This year Eid al-Fitr starts on May 1 or May 2, depending on the lunar calendar.
The start of the holiday is timed to the first sighting of the crescent moon marking the beginning of the Islamic month of Shawwal.
Some countries, such as Turkey, rely on technology to see the crescent moon. Others, still follow the tradition of sticking to bare eyes to see the moon’s shape.
Eid al-Fitr is celebrated to commemorate the end of the fasting month of Ramadan and takes place over three days. Eid al-Fitr means “the celebration of breaking the fast.”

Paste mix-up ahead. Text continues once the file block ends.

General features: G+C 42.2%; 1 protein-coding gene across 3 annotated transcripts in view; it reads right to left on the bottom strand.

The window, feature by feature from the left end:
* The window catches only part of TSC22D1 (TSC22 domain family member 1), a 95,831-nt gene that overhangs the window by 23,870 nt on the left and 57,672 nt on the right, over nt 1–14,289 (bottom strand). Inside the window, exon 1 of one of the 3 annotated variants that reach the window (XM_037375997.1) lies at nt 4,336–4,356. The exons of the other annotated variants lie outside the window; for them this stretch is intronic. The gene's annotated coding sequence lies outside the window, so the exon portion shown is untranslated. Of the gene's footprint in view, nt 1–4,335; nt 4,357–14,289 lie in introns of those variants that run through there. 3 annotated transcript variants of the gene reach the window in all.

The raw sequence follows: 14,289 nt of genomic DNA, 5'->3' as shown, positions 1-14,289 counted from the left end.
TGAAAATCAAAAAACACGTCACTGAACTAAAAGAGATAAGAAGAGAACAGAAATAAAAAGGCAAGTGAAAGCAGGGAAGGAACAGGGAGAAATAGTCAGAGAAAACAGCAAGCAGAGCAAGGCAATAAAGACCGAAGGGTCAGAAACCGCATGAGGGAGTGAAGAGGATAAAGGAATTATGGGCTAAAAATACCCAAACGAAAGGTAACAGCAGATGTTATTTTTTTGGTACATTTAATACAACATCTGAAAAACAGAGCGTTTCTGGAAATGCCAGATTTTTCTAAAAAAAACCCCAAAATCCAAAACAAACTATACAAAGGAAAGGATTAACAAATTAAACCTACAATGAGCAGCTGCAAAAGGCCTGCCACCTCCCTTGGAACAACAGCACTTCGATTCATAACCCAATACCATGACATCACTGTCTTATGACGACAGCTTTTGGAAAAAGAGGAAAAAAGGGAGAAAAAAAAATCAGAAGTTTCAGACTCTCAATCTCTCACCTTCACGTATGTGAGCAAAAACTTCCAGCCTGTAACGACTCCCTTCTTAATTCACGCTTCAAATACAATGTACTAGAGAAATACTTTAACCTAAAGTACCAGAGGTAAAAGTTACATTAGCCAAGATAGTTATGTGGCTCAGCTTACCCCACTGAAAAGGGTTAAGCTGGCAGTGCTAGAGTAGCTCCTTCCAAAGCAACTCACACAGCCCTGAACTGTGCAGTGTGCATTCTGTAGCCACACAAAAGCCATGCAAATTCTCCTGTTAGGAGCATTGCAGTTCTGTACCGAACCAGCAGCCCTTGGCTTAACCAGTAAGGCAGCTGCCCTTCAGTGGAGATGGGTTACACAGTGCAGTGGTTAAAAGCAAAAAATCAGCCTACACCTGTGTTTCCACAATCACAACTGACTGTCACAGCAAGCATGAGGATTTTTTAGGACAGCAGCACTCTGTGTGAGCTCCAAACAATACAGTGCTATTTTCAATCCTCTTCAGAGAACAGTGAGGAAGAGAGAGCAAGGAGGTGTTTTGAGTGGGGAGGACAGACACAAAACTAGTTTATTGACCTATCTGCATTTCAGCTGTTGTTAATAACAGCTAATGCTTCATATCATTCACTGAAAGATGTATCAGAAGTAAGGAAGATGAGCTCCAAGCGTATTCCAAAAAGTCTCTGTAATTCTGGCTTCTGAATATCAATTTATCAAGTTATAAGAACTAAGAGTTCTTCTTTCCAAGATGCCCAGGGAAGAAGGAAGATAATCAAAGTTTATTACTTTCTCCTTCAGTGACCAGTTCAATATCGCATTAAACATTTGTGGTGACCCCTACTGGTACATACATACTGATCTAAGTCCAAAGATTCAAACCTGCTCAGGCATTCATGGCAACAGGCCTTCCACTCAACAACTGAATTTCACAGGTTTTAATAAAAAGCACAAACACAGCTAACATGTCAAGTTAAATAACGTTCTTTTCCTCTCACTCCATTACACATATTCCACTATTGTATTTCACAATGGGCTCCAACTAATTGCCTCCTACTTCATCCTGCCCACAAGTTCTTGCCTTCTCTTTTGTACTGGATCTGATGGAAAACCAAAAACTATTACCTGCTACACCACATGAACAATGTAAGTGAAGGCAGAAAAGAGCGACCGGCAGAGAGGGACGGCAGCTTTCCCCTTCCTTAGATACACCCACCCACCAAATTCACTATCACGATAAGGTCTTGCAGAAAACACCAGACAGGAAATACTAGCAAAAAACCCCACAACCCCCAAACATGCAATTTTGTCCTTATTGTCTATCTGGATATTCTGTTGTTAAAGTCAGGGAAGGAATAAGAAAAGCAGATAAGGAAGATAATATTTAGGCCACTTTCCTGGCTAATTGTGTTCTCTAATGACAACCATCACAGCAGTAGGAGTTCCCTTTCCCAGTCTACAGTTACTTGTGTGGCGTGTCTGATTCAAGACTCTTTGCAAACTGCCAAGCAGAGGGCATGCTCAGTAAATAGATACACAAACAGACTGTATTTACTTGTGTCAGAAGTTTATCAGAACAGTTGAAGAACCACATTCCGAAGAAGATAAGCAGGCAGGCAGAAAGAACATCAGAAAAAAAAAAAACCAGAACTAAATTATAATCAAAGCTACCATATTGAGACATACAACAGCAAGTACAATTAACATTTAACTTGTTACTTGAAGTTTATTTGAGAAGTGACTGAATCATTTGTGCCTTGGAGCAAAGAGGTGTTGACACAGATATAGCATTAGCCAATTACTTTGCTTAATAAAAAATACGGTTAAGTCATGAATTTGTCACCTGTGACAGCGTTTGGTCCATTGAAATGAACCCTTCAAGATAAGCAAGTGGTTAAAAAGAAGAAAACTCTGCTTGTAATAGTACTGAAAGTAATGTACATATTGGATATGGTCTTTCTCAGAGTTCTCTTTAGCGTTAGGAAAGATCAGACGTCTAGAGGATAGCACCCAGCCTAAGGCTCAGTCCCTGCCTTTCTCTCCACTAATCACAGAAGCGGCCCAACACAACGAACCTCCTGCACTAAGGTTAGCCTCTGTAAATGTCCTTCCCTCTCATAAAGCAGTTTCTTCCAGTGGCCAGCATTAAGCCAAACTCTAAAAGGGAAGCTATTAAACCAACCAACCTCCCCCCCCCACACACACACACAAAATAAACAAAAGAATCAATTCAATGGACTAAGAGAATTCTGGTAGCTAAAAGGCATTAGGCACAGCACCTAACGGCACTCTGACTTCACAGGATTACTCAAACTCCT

Ramadan marks the time when the Quran, the Muslim holy book, was revealed to Prophet Muhammad. Devout Muslims fast during daylight hours and spend time in self-reflection, prayer and giving charity.
There are two Eids celebrated in the year: Eid al-Adha and Eid al-Fitr.
Eid al-Adha, or “feast of the sacrifice,” celebrated this year from July 9-10, marks the willingness of the Prophet Ibrahim to sacrifice his son to Allah. In Christianity and Judaism, this is told as the story of Abraham and his son Isaac.